One of sodium's key advantages is the huge 785-degree temperature range between its solid and gaseous states; water offers only a 100-Kelvin range, so it needs to be pressurized in order to handle higher amounts of heat energy. High levels of pressure can have explosive consequences, and they also greatly increase the cost of the plant, as nuclear-grade high pressure components are not cheap.
Liquid sodium will transfer an impressive amount of heat away from the reactor at normal atmospheric pressures, with the added bonus that it won't dissociate into hydrogen and oxygen, so Fukushima-style hydrogen explosions are out of the question. It's also non-corrosive, sidestepping an issue that puts a question mark over molten salt reactors.
Like many of the next-generation nuclear reactors under development, the Natrium design will use High-Assay, Low Enriched Uranium (HALEU) as its nuclear fuel. Where natural uranium comes out of the ground containing around 0.7 percent of the U-235 isotope that's split to generate nuclear energy, and traditional Low Enriched Uranium (LEU) nuclear reactor fuel is enriched by centrifugal processes or gas diffusion to contain 3-5 percent U-235, HALEU is further enriched, between 5 and 20 percent. For comparison, nuclear weapons need uranium enriched to more than 90 percent.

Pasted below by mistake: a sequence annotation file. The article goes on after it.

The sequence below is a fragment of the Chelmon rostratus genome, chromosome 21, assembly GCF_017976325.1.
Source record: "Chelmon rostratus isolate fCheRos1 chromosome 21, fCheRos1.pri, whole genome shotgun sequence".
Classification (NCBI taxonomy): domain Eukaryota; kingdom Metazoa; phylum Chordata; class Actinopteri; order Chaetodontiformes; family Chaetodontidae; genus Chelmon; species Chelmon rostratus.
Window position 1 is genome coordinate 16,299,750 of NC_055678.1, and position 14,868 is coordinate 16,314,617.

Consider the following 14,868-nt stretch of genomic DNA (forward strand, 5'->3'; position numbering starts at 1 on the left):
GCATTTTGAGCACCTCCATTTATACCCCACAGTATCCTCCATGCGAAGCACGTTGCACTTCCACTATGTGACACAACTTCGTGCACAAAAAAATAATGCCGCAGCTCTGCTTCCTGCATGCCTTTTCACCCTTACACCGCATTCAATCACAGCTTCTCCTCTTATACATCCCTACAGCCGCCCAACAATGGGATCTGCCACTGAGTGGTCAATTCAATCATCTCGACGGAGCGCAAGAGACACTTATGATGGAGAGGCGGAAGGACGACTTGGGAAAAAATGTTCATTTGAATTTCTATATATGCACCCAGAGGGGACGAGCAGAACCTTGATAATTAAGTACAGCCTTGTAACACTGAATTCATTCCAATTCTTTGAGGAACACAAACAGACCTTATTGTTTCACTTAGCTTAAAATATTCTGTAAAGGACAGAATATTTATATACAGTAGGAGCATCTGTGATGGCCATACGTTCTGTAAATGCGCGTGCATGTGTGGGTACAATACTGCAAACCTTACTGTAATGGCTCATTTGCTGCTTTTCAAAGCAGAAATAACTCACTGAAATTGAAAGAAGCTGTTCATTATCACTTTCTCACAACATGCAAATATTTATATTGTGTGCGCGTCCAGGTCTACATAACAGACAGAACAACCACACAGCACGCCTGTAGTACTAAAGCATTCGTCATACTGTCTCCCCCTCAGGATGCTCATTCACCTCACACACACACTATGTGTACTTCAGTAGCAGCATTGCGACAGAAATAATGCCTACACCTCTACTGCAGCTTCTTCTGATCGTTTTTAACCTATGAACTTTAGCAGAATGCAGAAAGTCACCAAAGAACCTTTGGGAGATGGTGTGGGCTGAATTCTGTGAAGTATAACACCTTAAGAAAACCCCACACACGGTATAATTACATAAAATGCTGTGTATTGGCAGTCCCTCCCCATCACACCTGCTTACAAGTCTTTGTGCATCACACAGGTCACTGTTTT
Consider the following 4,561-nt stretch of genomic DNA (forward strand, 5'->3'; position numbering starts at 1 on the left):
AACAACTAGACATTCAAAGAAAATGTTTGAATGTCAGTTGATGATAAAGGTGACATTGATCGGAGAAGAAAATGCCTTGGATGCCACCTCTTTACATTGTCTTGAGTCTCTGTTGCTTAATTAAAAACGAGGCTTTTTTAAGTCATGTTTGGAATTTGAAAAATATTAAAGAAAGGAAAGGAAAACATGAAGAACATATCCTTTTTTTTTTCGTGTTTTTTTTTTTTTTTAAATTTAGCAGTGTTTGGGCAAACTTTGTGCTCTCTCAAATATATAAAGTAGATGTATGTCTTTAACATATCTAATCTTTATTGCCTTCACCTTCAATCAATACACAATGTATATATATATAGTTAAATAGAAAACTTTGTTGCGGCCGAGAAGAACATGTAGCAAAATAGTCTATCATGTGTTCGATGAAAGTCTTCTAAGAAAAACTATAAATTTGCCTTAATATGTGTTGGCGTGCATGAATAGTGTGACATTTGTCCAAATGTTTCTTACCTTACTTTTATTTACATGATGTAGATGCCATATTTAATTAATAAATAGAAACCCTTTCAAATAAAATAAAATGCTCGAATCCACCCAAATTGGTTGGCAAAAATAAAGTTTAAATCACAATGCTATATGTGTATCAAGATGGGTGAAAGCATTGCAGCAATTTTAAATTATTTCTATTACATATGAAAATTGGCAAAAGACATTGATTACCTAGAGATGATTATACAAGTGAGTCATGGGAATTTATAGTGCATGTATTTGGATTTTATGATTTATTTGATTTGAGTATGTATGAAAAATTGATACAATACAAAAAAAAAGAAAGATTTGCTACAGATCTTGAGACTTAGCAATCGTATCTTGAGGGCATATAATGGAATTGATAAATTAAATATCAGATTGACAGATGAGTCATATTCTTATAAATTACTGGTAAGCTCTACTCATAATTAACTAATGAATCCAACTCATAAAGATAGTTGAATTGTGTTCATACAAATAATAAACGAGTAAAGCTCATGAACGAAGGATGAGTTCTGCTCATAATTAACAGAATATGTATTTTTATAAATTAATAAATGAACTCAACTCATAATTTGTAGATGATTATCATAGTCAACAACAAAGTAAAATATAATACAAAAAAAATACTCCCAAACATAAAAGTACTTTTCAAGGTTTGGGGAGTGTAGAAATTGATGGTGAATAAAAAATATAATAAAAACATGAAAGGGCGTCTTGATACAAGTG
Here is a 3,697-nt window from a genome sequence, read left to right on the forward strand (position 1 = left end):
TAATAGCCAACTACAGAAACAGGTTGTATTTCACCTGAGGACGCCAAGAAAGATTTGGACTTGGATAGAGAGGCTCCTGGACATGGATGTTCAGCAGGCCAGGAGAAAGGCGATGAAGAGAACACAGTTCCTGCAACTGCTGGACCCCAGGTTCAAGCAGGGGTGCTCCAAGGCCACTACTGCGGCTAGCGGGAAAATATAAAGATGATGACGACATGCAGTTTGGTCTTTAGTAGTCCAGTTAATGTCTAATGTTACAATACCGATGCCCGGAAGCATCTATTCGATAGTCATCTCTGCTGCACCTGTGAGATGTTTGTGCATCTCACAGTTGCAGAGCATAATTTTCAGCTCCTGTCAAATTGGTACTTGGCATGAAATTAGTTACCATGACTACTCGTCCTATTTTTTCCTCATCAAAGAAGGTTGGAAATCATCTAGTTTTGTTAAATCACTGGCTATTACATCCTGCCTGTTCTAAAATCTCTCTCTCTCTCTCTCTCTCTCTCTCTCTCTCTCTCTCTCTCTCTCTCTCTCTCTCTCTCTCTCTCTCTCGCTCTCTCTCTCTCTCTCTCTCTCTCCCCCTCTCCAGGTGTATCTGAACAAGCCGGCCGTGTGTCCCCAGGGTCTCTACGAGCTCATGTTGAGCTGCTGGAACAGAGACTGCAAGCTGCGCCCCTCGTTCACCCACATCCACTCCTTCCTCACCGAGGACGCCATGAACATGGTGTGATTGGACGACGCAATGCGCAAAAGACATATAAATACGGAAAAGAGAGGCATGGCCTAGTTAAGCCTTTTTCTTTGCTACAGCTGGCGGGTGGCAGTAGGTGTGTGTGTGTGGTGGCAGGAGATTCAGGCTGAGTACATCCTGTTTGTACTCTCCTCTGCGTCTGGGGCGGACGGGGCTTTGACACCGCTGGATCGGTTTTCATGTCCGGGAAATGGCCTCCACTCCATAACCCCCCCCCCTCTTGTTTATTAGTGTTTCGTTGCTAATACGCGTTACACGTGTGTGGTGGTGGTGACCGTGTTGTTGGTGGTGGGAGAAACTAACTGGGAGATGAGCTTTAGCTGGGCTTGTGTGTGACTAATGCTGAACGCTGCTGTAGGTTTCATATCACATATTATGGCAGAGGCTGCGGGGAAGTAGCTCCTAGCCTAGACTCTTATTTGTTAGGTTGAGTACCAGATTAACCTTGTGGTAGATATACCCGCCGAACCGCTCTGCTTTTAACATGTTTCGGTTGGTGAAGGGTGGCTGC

HALEU fuel can be produced by reprocessing the spent fuel from traditional nuclear power plants, and its higher grade improves reactor performance and efficiency to the point where it allows advanced reactors to be much smaller than LEU plants. Natrium says it should be four times more fuel efficient than light water reactors.
In terms of safety, the control rods will drop by themselves due to gravity in the event of a power outage, and the natural circulation of the air will function as emergency cooling. Thanks to the liquid sodium design, the plant doesn't need a huge containment shield like light water reactors do, and the design puts the reactor underground, again boosting the safety factor while cutting down costs.